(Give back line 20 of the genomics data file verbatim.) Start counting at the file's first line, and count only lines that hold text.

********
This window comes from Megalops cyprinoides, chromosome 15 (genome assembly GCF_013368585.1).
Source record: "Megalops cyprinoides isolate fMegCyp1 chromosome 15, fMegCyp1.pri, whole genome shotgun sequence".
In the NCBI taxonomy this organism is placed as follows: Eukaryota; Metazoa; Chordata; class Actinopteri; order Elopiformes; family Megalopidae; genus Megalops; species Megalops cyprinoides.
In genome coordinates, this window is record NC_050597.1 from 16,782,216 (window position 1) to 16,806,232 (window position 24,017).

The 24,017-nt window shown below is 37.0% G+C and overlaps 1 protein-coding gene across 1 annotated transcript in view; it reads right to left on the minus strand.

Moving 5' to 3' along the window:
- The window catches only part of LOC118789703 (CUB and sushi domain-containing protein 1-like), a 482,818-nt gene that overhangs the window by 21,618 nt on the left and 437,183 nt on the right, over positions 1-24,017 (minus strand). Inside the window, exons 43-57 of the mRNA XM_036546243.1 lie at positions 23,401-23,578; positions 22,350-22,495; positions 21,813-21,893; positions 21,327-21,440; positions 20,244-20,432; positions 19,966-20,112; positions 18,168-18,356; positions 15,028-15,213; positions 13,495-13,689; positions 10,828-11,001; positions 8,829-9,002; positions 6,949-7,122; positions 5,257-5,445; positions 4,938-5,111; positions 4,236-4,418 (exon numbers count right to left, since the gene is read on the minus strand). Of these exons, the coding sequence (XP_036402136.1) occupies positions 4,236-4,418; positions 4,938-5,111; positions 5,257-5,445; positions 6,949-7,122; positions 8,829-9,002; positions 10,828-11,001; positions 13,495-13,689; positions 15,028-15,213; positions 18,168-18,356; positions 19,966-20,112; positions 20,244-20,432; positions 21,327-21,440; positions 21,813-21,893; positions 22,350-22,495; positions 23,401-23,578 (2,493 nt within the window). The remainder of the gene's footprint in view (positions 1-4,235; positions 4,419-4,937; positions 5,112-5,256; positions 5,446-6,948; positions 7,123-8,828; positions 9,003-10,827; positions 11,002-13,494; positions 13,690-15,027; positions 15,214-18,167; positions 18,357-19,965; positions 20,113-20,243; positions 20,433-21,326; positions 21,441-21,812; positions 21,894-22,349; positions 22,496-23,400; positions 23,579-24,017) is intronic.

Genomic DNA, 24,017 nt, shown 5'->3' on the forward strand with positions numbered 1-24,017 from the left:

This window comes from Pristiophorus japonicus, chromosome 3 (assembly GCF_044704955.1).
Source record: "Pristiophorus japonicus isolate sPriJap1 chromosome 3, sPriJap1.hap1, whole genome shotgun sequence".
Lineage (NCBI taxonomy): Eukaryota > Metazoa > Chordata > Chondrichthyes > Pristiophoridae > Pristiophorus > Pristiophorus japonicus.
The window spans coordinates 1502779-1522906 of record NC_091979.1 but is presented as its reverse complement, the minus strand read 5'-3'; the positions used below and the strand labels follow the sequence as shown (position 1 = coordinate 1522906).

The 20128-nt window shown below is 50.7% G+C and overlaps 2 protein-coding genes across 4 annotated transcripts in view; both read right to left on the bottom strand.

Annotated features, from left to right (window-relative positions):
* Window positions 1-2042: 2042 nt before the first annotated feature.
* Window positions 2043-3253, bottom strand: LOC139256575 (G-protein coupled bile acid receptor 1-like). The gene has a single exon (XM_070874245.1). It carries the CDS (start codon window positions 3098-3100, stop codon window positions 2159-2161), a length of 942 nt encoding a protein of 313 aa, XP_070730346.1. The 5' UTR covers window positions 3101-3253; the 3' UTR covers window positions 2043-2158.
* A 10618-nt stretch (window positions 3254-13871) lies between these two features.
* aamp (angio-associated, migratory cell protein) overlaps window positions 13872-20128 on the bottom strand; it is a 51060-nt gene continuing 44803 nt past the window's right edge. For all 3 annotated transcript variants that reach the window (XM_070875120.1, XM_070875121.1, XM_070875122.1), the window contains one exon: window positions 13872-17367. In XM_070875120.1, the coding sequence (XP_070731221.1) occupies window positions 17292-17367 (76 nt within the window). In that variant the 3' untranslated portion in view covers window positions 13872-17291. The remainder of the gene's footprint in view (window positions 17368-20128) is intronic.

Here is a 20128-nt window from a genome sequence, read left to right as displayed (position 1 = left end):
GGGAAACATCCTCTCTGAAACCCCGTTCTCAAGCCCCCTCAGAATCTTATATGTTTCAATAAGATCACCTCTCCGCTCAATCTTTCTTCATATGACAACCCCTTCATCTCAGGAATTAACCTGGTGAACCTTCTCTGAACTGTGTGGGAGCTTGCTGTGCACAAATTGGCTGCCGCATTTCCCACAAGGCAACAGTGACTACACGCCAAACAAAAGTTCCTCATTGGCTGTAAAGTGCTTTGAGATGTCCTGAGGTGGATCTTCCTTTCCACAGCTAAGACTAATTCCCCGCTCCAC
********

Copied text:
GGGAAACATCCTCTCTGAAACCCCGTTCTCAAGCCCCCTCAGAATCTTATATGTTTCAATAAGATCACCTCTCCGCTCAATCTTTCTTCATATGACAACCCCTTCATCTCAGGAATTAACCTGGTGAACCTTCTCTGAACTGTGTGGGAGCTTGCTGTGCACAAATTGGCTGCCGCATTTCCCACAAGGCAACAGTGACTACACGCCAAACAAAAGTTCCTCATTGGCTGTAAAGTGCTTTGAGATGTCCTGAGGTGGATCTTCCTTTCCACAGCTAAGACTAATTCCCCGCTCCAC